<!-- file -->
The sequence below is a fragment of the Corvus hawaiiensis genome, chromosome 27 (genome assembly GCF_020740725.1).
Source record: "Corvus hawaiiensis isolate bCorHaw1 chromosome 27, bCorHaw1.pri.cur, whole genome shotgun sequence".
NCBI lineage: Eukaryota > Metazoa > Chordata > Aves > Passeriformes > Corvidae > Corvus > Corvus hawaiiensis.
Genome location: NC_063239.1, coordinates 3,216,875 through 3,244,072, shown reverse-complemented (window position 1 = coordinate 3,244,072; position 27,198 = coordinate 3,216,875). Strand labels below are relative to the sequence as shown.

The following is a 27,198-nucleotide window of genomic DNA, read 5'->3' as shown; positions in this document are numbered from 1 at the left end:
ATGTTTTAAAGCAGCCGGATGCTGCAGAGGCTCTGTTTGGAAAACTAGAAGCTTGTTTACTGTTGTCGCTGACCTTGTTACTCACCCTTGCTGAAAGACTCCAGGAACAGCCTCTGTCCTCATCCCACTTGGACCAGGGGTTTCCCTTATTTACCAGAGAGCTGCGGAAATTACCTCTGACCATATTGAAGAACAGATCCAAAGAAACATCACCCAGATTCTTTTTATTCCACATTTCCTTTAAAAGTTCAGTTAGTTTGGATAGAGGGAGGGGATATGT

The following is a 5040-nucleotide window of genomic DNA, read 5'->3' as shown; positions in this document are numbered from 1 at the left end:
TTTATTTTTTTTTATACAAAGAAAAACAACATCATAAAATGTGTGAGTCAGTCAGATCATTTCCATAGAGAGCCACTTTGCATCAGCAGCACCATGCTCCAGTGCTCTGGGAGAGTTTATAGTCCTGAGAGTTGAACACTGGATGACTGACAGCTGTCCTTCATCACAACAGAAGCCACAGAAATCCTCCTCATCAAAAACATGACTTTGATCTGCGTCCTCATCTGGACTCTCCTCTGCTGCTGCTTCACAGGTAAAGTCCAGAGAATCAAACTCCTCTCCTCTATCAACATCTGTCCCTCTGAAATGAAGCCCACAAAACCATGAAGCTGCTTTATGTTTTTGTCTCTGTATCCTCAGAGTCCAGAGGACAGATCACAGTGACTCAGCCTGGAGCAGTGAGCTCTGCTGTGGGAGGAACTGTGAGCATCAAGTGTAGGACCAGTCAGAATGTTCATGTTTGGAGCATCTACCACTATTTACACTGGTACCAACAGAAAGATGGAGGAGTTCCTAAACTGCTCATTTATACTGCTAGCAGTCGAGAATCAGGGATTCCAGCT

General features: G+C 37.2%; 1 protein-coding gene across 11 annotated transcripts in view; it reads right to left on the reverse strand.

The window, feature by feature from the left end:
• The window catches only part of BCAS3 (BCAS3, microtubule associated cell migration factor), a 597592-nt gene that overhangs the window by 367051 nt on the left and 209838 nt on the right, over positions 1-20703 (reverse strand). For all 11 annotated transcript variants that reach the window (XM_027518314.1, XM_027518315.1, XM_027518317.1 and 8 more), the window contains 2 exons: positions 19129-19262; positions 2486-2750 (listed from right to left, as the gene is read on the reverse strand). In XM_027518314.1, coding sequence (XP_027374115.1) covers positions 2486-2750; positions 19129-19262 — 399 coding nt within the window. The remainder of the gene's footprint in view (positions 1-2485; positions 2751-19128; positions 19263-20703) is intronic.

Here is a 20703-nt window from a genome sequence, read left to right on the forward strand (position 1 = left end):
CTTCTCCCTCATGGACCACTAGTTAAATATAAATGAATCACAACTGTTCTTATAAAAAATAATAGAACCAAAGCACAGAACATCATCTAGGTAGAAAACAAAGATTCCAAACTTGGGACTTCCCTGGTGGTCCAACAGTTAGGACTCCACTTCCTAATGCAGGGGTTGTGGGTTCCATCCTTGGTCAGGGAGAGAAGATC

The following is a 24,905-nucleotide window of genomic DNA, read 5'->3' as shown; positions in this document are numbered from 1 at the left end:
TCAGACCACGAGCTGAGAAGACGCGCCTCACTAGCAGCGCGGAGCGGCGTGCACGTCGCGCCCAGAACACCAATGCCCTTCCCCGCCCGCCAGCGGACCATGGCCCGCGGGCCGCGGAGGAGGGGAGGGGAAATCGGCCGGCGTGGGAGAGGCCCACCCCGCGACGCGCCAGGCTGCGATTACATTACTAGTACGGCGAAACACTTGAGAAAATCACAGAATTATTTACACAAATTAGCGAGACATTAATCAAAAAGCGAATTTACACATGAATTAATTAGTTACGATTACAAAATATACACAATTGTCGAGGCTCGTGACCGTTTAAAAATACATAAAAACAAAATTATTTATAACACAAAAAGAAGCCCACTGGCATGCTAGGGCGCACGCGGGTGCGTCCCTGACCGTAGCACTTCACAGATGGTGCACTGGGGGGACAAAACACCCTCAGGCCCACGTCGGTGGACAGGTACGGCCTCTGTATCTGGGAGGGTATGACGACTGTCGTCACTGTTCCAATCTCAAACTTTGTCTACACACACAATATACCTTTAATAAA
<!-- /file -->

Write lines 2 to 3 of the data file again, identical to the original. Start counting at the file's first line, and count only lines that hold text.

Source record: "Corvus hawaiiensis isolate bCorHaw1 chromosome 27, bCorHaw1.pri.cur, whole genome shotgun sequence".
NCBI lineage: Eukaryota > Metazoa > Chordata > Aves > Passeriformes > Corvidae > Corvus > Corvus hawaiiensis.